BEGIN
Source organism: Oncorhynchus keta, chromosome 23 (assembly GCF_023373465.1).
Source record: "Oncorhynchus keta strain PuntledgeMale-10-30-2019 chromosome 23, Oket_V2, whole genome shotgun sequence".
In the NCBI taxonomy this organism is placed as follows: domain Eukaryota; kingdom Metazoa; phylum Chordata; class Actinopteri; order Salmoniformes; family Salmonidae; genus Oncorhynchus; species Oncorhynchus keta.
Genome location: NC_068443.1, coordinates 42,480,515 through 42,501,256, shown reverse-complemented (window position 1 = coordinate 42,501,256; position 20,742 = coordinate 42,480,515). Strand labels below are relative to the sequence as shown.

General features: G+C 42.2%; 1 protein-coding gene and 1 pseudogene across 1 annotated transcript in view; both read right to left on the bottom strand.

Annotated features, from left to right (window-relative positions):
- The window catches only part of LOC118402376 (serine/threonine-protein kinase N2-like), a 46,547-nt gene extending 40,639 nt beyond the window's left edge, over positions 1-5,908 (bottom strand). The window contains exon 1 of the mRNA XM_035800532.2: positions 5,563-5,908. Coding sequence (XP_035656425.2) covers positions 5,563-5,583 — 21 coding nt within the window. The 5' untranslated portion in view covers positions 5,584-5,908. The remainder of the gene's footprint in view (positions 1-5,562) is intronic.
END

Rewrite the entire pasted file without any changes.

Source organism: Oncorhynchus keta, chromosome 23 (assembly GCF_023373465.1).
Source record: "Oncorhynchus keta strain PuntledgeMale-10-30-2019 chromosome 23, Oket_V2, whole genome shotgun sequence".
In the NCBI taxonomy this organism is placed as follows: domain Eukaryota; kingdom Metazoa; phylum Chordata; class Actinopteri; order Salmoniformes; family Salmonidae; genus Oncorhynchus; species Oncorhynchus keta.
Genome location: NC_068443.1, coordinates 42,480,515 through 42,501,256, shown reverse-complemented (window position 1 = coordinate 42,501,256; position 20,742 = coordinate 42,480,515). Strand labels below are relative to the sequence as shown.

General features: G+C 42.2%; 1 protein-coding gene and 1 pseudogene across 1 annotated transcript in view; both read right to left on the bottom strand.

Annotated features, from left to right (window-relative positions):
- The window catches only part of LOC118402376 (serine/threonine-protein kinase N2-like), a 46,547-nt gene extending 40,639 nt beyond the window's left edge, over positions 1-5,908 (bottom strand). The window contains exon 1 of the mRNA XM_035800532.2: positions 5,563-5,908. Coding sequence (XP_035656425.2) covers positions 5,563-5,583 — 21 coding nt within the window. The 5' untranslated portion in view covers positions 5,584-5,908. The remainder of the gene's footprint in view (positions 1-5,562) is intronic.